A Home Office report which was published in July has revealed that illegal drug use amongst middle-aged Brits has risen rapidly over the past 18 years.
This is a stark comparison to drug use amongst 16 to 39 year-olds which was down from 17.4% in 1999 to just 13% in 2014-15. Over the same period, the use of illegal substances in the 40 to 59 year age group has risen from 2.5% to 3.6%.
In the last year alone, the data found that over half a million middle-aged adults in Britain had taken illegal drugs. Of these, 92,000 said they used cocaine and a staggering 400,000 smoked cannabis. Amongst the cannabis users, around half admitted to smoking the substance more than once a month.
In a bid to explain these surprising findings, drug experts have argued that more middle-aged adults are taking illegal drugs because it’s a habit they have continued from their teenage years. Speaking about drug use amongst students in the 1970s, Drug Addiction Expert Cathy Simmons commented:
“All the cannabis and weed that was available then was much tamer than the skunk that is around now. Drug takers in the ‘70s didn’t have the variety there is now and it could be argued that it wasn’t deemed as dangerous as what is available now so they may have continued on a recreational basis.”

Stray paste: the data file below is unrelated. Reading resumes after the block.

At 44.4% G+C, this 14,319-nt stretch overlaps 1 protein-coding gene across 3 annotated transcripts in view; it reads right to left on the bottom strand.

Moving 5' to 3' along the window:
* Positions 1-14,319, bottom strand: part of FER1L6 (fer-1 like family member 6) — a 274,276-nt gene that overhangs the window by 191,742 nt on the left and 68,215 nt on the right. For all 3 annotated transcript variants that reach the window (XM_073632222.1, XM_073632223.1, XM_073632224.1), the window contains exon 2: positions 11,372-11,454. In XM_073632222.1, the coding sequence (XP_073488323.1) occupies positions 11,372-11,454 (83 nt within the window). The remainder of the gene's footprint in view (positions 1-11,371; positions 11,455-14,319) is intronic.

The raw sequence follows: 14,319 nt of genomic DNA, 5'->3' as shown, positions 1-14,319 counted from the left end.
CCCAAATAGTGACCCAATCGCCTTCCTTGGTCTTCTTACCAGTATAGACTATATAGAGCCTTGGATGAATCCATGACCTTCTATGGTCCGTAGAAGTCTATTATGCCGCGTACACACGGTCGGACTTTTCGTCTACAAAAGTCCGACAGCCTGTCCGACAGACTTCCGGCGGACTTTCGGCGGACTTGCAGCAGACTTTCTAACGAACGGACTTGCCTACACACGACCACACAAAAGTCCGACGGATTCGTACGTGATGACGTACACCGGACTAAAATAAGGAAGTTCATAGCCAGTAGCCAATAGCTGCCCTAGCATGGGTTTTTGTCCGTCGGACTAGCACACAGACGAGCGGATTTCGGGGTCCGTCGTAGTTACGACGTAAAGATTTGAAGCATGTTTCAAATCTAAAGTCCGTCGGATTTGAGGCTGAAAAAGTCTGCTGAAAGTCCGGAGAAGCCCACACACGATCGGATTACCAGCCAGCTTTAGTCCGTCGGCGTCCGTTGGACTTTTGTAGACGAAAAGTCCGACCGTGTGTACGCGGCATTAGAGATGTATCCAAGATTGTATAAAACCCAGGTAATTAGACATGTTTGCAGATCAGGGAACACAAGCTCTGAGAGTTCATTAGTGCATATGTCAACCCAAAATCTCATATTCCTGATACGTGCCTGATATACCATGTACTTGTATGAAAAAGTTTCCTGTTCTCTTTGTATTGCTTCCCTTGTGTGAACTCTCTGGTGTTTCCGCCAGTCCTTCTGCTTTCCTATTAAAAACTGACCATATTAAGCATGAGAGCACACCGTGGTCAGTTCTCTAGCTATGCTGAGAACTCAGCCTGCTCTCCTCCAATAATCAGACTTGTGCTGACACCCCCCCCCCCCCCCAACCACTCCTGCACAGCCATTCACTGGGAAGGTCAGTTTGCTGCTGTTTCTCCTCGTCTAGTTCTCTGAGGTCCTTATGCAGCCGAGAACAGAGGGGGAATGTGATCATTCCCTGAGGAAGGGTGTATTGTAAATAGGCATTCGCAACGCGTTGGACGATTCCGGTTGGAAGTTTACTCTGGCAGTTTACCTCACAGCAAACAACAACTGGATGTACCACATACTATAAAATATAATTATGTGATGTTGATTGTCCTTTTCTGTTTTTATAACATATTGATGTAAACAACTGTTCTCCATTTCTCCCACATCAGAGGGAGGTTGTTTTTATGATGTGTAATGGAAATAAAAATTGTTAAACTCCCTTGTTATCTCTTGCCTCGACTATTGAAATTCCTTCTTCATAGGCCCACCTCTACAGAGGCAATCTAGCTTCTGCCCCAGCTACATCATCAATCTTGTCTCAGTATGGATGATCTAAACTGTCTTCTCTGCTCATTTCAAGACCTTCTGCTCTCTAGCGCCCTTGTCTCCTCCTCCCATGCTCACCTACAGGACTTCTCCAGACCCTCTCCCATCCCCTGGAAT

Furthermore, whilst there is plenty of information around today about the dangers of illegal highs, back in the ‘70s, this will all relatively unknown and taking drugs was therefore seen as ‘normal’. It seems as though this generation is struggling to shake off this idea and another drug expert, Harry Shapiro suspects that older people who smoke cannabis recreationally, regard is as ‘not much different’ than someone who decides to have a gin and tonic at home.
If you think that you or someone you know could have a problem with drugs, please feel free to visit our Drug Addiction and Rehabilitation page for more information about the signs, symptoms and treatments available. If you would like to discuss treatment you can call Life Works today.